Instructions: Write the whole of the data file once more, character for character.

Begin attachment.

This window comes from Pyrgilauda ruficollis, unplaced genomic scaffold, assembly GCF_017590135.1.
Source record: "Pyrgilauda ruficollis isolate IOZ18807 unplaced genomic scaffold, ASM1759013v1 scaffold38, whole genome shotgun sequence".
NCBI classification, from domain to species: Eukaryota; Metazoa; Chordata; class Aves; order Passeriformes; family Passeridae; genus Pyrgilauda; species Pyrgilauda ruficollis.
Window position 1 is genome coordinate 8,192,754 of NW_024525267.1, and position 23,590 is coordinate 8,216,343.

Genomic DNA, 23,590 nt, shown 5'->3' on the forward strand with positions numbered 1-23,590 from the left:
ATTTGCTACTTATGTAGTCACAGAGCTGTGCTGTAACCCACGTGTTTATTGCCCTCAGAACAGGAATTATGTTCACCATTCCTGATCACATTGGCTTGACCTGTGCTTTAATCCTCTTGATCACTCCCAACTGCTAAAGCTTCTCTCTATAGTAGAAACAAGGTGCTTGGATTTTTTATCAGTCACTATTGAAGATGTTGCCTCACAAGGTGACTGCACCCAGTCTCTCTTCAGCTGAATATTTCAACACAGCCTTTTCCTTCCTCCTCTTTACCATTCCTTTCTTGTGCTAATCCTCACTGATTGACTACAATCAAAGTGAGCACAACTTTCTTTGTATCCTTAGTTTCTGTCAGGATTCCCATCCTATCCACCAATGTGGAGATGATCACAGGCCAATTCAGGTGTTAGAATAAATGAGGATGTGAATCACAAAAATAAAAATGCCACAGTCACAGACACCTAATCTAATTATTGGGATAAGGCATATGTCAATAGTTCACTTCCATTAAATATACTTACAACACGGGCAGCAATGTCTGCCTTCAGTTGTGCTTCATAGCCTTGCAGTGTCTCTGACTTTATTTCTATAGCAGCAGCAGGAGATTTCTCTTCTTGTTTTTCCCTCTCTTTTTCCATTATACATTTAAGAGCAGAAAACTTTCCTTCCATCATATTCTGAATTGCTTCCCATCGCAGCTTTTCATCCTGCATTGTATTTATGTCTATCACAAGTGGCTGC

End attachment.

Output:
This window comes from Pyrgilauda ruficollis, unplaced genomic scaffold, assembly GCF_017590135.1.
Source record: "Pyrgilauda ruficollis isolate IOZ18807 unplaced genomic scaffold, ASM1759013v1 scaffold38, whole genome shotgun sequence".
NCBI classification, from domain to species: Eukaryota; Metazoa; Chordata; class Aves; order Passeriformes; family Passeridae; genus Pyrgilauda; species Pyrgilauda ruficollis.
Window position 1 is genome coordinate 8,192,754 of NW_024525267.1, and position 23,590 is coordinate 8,216,343.

Genomic DNA, 23,590 nt, shown 5'->3' on the forward strand with positions numbered 1-23,590 from the left:
ATTTGCTACTTATGTAGTCACAGAGCTGTGCTGTAACCCACGTGTTTATTGCCCTCAGAACAGGAATTATGTTCACCATTCCTGATCACATTGGCTTGACCTGTGCTTTAATCCTCTTGATCACTCCCAACTGCTAAAGCTTCTCTCTATAGTAGAAACAAGGTGCTTGGATTTTTTATCAGTCACTATTGAAGATGTTGCCTCACAAGGTGACTGCACCCAGTCTCTCTTCAGCTGAATATTTCAACACAGCCTTTTCCTTCCTCCTCTTTACCATTCCTTTCTTGTGCTAATCCTCACTGATTGACTACAATCAAAGTGAGCACAACTTTCTTTGTATCCTTAGTTTCTGTCAGGATTCCCATCCTATCCACCAATGTGGAGATGATCACAGGCCAATTCAGGTGTTAGAATAAATGAGGATGTGAATCACAAAAATAAAAATGCCACAGTCACAGACACCTAATCTAATTATTGGGATAAGGCATATGTCAATAGTTCACTTCCATTAAATATACTTACAACACGGGCAGCAATGTCTGCCTTCAGTTGTGCTTCATAGCCTTGCAGTGTCTCTGACTTTATTTCTATAGCAGCAGCAGGAGATTTCTCTTCTTGTTTTTCCCTCTCTTTTTCCATTATACATTTAAGAGCAGAAAACTTTCCTTCCATCATATTCTGAATTGCTTCCCATCGCAGCTTTTCATCCTGCATTGTATTTATGTCTATCACAAGTGGCTGC